Iceland headline Euro last-eight lineup


June 29, 2016
file Icelandic football fans watch on a large screen the Euro 2016 round of 16 match between Iceland and England in Reykjavik, Iceland on Monday.


Somehow, a classic encounter between Germany and Italy is not the main attraction of the quarter-final stage at the European Championship.

Iceland's next act, in what is already one of the most surprising stories in European Championship history, is the match that's drawing most attention.

Can the team, which surprised so many by beating England 2-1 in the round of 16, do the same to hosts France when they meet at the Stade de France in Saint-Denis?

The island nation of just 330,000 people has undoubtedly taken the spotlight from all the others in the final eight, including Wales, who at another time would be basking in their underdog status.

Here's a look at how the Euro 2016 drama is peaking after what most concede to have been a lacklustre group stage:


A truly memorable day in European Championship history whetted appetites for the quarter-finals.

Two-time defending champions Spain lost to an Italian team that's defied its old reputation for dour, defensive play.

That was just a warm-up act.

Iceland's 2-1 victory over England is one of the most surprising results in European Championship history. After all, as England great Gary Lineker quipped on Twitter, Iceland has more volcanoes than professional footballers.


Next up for Iceland: France, in their national stadium on Sunday. Now, home fans are starting to believe their team can replicate the Euro 1984 and 1998 World Cup teams by winning on home soil.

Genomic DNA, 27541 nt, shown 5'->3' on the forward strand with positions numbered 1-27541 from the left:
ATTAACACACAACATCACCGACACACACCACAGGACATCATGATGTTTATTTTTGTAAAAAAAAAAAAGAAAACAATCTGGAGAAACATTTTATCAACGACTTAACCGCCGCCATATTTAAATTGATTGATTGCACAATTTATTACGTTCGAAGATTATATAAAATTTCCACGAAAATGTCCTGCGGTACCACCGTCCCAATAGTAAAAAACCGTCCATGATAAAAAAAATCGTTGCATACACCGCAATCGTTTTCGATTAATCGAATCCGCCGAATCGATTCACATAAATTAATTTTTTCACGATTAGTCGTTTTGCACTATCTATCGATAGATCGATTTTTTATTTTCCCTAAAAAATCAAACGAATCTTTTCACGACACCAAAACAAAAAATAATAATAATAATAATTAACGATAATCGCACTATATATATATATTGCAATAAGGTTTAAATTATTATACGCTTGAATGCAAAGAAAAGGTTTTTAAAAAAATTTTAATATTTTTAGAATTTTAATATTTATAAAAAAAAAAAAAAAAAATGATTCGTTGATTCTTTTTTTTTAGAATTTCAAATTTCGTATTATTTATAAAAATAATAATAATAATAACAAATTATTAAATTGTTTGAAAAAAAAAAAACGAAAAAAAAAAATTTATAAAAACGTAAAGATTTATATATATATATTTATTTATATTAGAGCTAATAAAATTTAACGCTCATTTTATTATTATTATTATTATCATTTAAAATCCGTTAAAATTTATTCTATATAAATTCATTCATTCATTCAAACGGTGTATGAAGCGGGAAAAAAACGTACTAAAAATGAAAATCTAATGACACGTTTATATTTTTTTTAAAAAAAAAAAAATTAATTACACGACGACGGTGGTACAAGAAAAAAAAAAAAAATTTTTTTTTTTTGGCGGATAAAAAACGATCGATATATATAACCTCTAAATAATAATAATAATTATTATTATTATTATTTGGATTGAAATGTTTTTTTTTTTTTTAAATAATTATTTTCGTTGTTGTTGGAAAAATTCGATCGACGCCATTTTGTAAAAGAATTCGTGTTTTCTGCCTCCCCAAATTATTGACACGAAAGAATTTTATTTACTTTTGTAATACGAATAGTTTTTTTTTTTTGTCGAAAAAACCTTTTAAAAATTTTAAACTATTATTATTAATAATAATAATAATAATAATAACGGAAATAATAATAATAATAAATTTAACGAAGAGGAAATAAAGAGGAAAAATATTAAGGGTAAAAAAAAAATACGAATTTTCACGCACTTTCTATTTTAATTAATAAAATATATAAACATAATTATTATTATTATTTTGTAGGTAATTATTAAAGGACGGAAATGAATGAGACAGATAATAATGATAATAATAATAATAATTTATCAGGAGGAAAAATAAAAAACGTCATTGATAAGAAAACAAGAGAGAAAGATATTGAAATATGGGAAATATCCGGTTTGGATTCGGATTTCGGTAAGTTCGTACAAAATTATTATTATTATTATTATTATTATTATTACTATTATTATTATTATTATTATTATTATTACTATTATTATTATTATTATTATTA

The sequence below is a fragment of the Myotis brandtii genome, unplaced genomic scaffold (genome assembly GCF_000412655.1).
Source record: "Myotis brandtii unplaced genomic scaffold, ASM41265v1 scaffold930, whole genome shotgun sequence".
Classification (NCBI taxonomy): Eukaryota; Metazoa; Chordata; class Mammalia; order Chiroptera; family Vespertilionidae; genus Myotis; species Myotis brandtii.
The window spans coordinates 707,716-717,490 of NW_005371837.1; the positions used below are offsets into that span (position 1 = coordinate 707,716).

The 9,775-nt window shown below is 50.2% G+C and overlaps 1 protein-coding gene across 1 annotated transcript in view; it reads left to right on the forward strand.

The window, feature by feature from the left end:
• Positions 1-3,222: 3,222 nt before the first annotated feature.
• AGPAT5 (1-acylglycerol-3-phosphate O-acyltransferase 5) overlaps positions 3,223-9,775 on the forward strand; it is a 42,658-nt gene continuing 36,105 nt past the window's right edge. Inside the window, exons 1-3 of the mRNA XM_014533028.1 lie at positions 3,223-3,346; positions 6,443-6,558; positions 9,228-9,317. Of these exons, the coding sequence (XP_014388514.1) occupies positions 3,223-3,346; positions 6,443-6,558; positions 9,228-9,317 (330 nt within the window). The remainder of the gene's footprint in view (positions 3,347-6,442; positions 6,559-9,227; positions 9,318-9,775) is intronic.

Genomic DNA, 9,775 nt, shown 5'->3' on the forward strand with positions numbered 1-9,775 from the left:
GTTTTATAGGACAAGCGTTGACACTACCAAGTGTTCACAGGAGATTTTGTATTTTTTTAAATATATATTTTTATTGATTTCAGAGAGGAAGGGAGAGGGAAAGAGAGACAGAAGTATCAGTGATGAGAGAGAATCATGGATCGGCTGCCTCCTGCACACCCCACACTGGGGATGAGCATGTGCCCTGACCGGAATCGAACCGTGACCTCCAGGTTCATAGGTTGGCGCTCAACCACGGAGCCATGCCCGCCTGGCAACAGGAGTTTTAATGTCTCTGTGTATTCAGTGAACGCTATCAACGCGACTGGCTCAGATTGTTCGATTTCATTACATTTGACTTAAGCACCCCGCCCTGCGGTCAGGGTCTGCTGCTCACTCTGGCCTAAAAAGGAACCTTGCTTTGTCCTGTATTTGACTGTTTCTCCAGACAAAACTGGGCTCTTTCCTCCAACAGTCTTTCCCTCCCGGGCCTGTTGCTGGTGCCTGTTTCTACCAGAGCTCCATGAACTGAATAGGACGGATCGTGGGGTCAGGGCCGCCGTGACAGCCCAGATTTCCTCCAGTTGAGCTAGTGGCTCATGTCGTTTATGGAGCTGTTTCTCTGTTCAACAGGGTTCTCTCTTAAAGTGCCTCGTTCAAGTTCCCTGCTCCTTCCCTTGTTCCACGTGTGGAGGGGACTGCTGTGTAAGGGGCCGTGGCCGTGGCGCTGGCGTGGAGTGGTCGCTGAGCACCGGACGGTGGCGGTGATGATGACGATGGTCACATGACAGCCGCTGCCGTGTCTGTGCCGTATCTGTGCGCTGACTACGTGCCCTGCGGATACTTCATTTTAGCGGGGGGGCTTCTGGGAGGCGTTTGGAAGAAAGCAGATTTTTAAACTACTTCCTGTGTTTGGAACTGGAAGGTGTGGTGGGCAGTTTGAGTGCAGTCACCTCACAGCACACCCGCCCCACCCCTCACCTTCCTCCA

But, given what happened to England, and others, French fans will likely be a little wary now about the match that concludes the quarter-finals.

Iceland, in their first appearance at the European Championship, have other achievements to brag about. The team also drew 1-1 with Portugal, daring to celebrate to the seeming annoyance of Cristiano Ronaldo.


Quietly, ominously, Germany cruised into the quarter-finals without conceding a goal.

Italy coach Antonio Conte says the 2014 World Cup winners are the best team in France, which is part-truth and part-psychological.

If one team can intimidate Germany, it's Italy.

Italy's 2-1 win in a Euro 2012 semi-final extended a tradition of German losses that includes World Cup semi-finals in 2006 and 1970, and the 1982 World Cup final.

Italy have played two top-class teams at Euro 2016 Belgium and Spain and comfortably won both 2-0.

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